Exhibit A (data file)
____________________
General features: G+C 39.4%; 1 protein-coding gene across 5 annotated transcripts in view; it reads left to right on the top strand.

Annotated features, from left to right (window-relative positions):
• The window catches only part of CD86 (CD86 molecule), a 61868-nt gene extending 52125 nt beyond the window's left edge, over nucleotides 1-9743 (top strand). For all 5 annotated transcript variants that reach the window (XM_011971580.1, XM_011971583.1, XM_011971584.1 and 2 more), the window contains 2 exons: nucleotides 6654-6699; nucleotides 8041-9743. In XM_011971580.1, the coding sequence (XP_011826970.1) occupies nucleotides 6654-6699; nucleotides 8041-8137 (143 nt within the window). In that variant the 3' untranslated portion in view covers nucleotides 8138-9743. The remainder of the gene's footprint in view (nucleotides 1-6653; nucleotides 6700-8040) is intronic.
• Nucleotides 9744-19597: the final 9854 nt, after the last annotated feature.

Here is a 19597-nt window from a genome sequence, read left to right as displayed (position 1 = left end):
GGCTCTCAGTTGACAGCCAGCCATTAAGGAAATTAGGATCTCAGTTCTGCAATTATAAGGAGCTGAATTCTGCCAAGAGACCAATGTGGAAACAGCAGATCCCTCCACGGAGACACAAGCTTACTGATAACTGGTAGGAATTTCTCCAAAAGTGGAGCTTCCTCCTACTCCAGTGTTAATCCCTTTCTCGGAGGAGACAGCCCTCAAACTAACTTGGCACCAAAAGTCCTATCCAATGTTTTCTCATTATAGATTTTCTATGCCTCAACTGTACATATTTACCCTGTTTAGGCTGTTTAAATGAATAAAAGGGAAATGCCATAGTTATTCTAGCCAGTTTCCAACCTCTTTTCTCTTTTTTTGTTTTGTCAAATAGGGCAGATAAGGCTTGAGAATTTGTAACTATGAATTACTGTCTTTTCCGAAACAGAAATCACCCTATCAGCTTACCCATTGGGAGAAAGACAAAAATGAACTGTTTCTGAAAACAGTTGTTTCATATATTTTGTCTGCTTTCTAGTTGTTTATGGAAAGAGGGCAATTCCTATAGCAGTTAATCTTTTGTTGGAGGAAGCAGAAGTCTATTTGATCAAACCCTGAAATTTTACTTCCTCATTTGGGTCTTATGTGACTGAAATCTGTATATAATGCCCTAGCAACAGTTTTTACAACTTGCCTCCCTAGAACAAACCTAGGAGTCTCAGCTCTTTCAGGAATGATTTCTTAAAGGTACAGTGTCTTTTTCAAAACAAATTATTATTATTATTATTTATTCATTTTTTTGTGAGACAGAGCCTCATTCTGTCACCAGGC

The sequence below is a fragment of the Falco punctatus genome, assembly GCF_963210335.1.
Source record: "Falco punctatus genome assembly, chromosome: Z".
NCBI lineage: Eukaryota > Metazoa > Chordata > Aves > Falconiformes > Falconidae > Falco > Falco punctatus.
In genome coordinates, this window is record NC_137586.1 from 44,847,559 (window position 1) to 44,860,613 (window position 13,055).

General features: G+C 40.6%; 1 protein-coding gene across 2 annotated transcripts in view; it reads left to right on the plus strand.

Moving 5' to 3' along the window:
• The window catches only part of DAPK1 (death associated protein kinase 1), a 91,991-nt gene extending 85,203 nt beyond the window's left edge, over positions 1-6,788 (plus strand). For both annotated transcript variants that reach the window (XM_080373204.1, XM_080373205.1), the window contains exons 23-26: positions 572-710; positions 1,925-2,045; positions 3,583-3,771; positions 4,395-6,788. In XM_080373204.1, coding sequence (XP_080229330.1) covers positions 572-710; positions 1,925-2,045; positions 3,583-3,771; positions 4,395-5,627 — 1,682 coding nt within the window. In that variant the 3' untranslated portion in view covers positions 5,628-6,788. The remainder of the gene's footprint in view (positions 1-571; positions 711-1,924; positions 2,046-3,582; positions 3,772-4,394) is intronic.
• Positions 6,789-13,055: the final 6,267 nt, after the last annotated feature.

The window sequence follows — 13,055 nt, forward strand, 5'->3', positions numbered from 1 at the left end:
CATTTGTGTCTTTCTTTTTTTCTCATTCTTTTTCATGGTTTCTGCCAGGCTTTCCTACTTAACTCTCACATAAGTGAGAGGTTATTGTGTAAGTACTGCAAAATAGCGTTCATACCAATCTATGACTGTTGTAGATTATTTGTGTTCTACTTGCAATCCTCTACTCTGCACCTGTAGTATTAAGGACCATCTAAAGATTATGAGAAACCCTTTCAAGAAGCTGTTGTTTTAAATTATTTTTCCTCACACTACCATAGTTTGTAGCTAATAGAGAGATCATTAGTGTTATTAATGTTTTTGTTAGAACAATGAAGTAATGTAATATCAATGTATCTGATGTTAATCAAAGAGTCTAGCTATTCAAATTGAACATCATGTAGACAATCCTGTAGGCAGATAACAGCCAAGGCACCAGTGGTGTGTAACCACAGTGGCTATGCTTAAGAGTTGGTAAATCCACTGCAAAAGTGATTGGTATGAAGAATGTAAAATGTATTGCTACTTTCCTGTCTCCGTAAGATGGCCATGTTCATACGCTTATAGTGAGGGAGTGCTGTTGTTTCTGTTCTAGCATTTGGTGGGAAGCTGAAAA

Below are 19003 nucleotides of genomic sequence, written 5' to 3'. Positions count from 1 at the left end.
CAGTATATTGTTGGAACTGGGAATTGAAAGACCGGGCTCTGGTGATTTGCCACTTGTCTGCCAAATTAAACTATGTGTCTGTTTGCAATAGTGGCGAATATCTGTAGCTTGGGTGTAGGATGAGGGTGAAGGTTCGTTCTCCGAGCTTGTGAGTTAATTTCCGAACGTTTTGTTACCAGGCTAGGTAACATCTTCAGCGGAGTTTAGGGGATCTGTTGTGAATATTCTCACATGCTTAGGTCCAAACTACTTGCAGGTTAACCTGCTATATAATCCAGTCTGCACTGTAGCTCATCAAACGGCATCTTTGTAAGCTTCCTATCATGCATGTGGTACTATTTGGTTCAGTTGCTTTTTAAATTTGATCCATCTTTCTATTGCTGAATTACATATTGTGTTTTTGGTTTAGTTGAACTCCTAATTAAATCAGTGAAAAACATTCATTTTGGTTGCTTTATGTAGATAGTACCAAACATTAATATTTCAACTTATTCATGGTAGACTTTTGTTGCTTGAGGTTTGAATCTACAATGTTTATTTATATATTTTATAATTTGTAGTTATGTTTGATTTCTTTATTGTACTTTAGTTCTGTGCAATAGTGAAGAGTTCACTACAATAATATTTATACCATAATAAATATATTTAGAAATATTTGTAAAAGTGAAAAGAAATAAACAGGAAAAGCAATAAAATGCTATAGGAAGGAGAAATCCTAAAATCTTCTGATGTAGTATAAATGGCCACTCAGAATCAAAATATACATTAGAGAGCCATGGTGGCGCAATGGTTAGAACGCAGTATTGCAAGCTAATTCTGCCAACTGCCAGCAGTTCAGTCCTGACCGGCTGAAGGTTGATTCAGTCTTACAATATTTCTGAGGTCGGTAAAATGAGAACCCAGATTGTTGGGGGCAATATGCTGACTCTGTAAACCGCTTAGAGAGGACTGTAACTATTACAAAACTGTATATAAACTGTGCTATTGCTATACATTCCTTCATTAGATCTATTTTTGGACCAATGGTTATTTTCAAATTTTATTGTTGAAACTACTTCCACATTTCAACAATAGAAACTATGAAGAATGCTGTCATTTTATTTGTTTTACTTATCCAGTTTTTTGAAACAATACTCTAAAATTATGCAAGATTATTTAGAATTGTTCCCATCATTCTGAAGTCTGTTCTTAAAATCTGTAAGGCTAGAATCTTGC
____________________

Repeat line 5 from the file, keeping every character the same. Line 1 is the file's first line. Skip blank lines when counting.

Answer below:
Here is a 19597-nt window from a genome sequence, read left to right as displayed (position 1 = left end):